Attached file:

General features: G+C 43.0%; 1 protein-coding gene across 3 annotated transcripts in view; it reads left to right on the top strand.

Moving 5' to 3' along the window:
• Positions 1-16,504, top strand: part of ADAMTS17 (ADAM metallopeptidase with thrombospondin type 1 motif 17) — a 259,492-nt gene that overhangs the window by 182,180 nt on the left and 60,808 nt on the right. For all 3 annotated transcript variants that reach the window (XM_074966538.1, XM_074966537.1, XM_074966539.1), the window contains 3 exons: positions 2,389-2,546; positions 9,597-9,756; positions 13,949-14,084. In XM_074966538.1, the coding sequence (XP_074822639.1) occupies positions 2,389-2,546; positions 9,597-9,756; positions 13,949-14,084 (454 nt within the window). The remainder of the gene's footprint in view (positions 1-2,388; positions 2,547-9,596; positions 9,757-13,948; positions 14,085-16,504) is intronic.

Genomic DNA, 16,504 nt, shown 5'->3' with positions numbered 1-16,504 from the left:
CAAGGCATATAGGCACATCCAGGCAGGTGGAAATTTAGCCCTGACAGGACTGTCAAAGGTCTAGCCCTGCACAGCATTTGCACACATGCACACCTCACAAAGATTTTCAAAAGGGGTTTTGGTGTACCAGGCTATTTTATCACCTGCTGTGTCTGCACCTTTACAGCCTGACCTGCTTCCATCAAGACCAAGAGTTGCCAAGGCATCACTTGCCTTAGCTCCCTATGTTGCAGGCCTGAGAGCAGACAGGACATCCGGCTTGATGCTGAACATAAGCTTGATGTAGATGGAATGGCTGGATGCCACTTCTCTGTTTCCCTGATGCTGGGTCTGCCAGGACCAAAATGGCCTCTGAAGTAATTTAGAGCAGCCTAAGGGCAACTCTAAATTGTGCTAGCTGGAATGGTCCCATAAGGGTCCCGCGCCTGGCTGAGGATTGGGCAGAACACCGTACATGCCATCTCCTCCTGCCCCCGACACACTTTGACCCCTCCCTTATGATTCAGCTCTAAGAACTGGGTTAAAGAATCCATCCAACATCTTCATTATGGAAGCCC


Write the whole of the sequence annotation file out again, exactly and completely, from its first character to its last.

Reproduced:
General features: G+C 43.0%; 1 protein-coding gene across 3 annotated transcripts in view; it reads left to right on the top strand.

Moving 5' to 3' along the window:
• Positions 1-16,504, top strand: part of ADAMTS17 (ADAM metallopeptidase with thrombospondin type 1 motif 17) — a 259,492-nt gene that overhangs the window by 182,180 nt on the left and 60,808 nt on the right. For all 3 annotated transcript variants that reach the window (XM_074966538.1, XM_074966537.1, XM_074966539.1), the window contains 3 exons: positions 2,389-2,546; positions 9,597-9,756; positions 13,949-14,084. In XM_074966538.1, the coding sequence (XP_074822639.1) occupies positions 2,389-2,546; positions 9,597-9,756; positions 13,949-14,084 (454 nt within the window). The remainder of the gene's footprint in view (positions 1-2,388; positions 2,547-9,596; positions 9,757-13,948; positions 14,085-16,504) is intronic.

Genomic DNA, 16,504 nt, shown 5'->3' with positions numbered 1-16,504 from the left:
CAAGGCATATAGGCACATCCAGGCAGGTGGAAATTTAGCCCTGACAGGACTGTCAAAGGTCTAGCCCTGCACAGCATTTGCACACATGCACACCTCACAAAGATTTTCAAAAGGGGTTTTGGTGTACCAGGCTATTTTATCACCTGCTGTGTCTGCACCTTTACAGCCTGACCTGCTTCCATCAAGACCAAGAGTTGCCAAGGCATCACTTGCCTTAGCTCCCTATGTTGCAGGCCTGAGAGCAGACAGGACATCCGGCTTGATGCTGAACATAAGCTTGATGTAGATGGAATGGCTGGATGCCACTTCTCTGTTTCCCTGATGCTGGGTCTGCCAGGACCAAAATGGCCTCTGAAGTAATTTAGAGCAGCCTAAGGGCAACTCTAAATTGTGCTAGCTGGAATGGTCCCATAAGGGTCCCGCGCCTGGCTGAGGATTGGGCAGAACACCGTACATGCCATCTCCTCCTGCCCCCGACACACTTTGACCCCTCCCTTATGATTCAGCTCTAAGAACTGGGTTAAAGAATCCATCCAACATCTTCATTATGGAAGCCC